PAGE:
Date of Degree
Human Resources Management | Organizational Behavior and Theory
counterproductive work behaviors, CWB, employee deviance, cyberdeviance, cyberloafing, cyber incivility
Although counterproductive work behaviors (CWB) have received intense attention by both researchers and practitioners over the past few decades, this body of literature has yet to address the many novel avenues for employee counterproductivity resulting from modern technologies. For example, with the current ubiquity of electronic devices and Internet access, employees can conveniently engage in personal tasks while they should be working or even damage organizational data with unprecedented ease. Beyond reputational concerns and productivity losses, firms’ reliance on electronic storage of critical information also produces novel security risks. Measures of CWB and, therefore, investigations into the construct do not yet include these contemporary behaviors, despite their notable impact on organizations. This dissertation expands the current construct conceptualization of CWB by investigating a new content domain of behaviors, cyber counterproductive work behaviors (cyber-CWB). Cyber-CWB are counterproductive behaviors that involve utilizing information communication technology. Categories of cyber-CWB include adult Internet use, cybercrime, cybergriping, cyberharassment, cyberloafing, cybersabotage, cybersullying, cybertheft, deception and data falsification, hacking, intellectual property violations, and negligent IT practices. Across three studies, I conceptualize cyber-CWB, develop and validate an effective measure to assess it, examine its nomological network, and explore the potential of multiple interventions (selection, organizational policy, and electronic monitoring) to reduce various cyber-CWB. By demonstrating the utility of these various interventions, the present findings guide organizations attempting to reduce the occurrence of these harmful and costly behaviors.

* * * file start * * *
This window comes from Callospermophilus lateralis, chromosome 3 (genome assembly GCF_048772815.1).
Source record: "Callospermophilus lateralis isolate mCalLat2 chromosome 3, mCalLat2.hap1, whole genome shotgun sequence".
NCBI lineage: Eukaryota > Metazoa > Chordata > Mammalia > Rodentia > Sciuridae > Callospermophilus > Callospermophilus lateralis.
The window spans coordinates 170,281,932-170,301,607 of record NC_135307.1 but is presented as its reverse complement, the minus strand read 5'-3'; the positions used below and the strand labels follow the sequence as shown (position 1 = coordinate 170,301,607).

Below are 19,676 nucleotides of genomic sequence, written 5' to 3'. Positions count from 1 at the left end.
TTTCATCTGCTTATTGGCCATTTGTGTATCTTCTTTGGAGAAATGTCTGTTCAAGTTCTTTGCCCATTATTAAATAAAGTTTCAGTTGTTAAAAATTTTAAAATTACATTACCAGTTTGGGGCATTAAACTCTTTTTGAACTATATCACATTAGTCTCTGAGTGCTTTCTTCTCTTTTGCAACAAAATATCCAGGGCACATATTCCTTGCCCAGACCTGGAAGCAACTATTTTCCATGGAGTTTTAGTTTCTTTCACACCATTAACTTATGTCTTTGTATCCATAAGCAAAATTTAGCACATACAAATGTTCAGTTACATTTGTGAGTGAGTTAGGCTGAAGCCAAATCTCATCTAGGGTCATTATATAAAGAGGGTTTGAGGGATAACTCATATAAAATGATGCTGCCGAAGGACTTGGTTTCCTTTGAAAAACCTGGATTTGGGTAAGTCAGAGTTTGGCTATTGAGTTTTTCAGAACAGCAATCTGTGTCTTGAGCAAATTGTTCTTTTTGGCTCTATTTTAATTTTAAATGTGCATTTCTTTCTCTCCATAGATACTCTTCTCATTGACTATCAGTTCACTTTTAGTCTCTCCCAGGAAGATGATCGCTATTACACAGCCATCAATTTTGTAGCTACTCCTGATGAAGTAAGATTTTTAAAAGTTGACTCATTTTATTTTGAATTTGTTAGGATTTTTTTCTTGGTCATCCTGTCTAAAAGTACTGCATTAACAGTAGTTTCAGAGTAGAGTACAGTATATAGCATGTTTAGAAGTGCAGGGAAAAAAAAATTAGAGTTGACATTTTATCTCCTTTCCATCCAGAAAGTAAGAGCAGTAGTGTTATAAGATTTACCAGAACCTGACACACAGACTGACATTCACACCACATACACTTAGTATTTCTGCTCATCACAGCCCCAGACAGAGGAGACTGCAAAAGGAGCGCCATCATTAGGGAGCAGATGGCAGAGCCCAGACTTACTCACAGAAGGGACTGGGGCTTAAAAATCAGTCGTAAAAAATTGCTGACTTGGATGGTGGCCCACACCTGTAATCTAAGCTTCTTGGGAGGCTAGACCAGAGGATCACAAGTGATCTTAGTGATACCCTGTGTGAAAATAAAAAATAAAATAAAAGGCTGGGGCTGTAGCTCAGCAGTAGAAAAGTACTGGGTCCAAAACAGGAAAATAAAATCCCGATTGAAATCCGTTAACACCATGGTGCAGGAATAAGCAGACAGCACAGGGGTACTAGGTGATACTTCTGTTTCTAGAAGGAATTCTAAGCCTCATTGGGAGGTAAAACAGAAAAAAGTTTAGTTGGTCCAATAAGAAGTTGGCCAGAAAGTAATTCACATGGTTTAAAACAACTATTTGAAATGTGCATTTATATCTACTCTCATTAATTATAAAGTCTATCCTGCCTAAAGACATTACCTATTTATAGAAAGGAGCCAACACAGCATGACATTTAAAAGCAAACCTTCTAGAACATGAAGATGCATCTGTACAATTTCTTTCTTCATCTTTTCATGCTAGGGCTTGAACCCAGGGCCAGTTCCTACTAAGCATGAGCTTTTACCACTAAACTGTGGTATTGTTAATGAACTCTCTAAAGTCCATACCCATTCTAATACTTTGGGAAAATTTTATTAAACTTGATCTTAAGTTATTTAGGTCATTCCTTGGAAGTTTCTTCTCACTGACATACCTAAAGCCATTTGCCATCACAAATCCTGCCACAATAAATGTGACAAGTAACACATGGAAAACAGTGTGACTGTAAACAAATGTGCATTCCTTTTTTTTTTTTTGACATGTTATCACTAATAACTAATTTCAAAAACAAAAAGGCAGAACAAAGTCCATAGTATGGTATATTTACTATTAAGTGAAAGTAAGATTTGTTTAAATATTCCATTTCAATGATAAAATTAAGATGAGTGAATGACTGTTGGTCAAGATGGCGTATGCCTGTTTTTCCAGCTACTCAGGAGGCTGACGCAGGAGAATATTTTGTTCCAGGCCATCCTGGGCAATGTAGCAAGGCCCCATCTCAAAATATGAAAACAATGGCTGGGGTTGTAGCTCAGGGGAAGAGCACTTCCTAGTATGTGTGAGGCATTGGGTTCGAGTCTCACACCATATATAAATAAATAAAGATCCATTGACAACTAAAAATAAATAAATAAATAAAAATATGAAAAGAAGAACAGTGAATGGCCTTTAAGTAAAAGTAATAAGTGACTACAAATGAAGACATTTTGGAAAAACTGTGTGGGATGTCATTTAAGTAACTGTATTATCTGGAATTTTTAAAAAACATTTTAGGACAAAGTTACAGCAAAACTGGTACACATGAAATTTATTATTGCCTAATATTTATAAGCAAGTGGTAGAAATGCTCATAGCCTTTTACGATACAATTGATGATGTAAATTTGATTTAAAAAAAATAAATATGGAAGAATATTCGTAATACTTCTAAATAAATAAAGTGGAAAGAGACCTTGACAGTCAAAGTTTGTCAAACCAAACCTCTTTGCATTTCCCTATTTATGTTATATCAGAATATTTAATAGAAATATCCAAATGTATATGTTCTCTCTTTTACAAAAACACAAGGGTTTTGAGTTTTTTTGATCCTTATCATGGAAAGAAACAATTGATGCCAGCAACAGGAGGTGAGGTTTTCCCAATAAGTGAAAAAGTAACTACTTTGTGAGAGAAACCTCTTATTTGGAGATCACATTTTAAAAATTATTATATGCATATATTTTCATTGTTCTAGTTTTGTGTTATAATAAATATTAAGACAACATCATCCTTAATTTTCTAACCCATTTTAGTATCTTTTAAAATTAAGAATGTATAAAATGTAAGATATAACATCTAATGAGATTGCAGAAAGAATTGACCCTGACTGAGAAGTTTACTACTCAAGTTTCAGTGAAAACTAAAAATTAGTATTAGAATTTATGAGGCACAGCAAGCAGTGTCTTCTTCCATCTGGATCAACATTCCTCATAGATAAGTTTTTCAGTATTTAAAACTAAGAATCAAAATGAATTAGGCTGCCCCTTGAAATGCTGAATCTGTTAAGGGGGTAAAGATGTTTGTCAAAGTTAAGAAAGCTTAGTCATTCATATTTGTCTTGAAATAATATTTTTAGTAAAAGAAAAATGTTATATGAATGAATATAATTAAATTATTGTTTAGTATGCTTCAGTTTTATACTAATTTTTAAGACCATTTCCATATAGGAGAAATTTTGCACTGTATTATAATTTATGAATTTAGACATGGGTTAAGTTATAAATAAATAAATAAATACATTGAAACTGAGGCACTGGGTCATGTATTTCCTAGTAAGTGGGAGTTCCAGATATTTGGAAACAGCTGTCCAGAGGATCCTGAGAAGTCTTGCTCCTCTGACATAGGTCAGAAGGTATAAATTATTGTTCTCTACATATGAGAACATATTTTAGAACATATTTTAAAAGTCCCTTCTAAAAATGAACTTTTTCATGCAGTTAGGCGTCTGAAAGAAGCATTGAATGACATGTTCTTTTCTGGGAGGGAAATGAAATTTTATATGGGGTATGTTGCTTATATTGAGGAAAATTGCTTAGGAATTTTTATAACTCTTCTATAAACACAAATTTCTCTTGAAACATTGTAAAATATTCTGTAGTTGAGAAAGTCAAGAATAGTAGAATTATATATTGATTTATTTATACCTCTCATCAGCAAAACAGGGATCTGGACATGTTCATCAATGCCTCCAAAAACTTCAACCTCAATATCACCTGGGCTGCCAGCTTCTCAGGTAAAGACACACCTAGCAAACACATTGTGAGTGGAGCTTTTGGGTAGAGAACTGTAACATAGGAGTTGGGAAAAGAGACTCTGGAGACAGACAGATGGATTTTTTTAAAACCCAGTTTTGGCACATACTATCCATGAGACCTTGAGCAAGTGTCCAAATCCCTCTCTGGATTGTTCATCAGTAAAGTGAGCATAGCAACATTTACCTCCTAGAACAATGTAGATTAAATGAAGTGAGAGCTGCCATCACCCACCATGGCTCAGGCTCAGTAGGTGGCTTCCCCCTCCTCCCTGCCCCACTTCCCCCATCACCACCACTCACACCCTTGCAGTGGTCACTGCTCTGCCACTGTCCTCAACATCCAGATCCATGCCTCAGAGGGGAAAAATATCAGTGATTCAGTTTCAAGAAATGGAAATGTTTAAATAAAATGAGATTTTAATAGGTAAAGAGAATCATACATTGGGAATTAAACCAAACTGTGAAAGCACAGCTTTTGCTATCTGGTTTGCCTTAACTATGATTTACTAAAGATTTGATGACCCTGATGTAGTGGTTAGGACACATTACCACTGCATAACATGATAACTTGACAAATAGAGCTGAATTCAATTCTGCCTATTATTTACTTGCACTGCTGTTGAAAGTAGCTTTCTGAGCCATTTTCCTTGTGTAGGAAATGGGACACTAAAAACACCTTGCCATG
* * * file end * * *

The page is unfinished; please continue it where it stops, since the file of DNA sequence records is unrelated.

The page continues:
Mercado, Brittany K., "Cyber Counterproductive Work Behaviors: Measurement, Prediction, and Means for Reduction" (2017). CUNY Academic Works.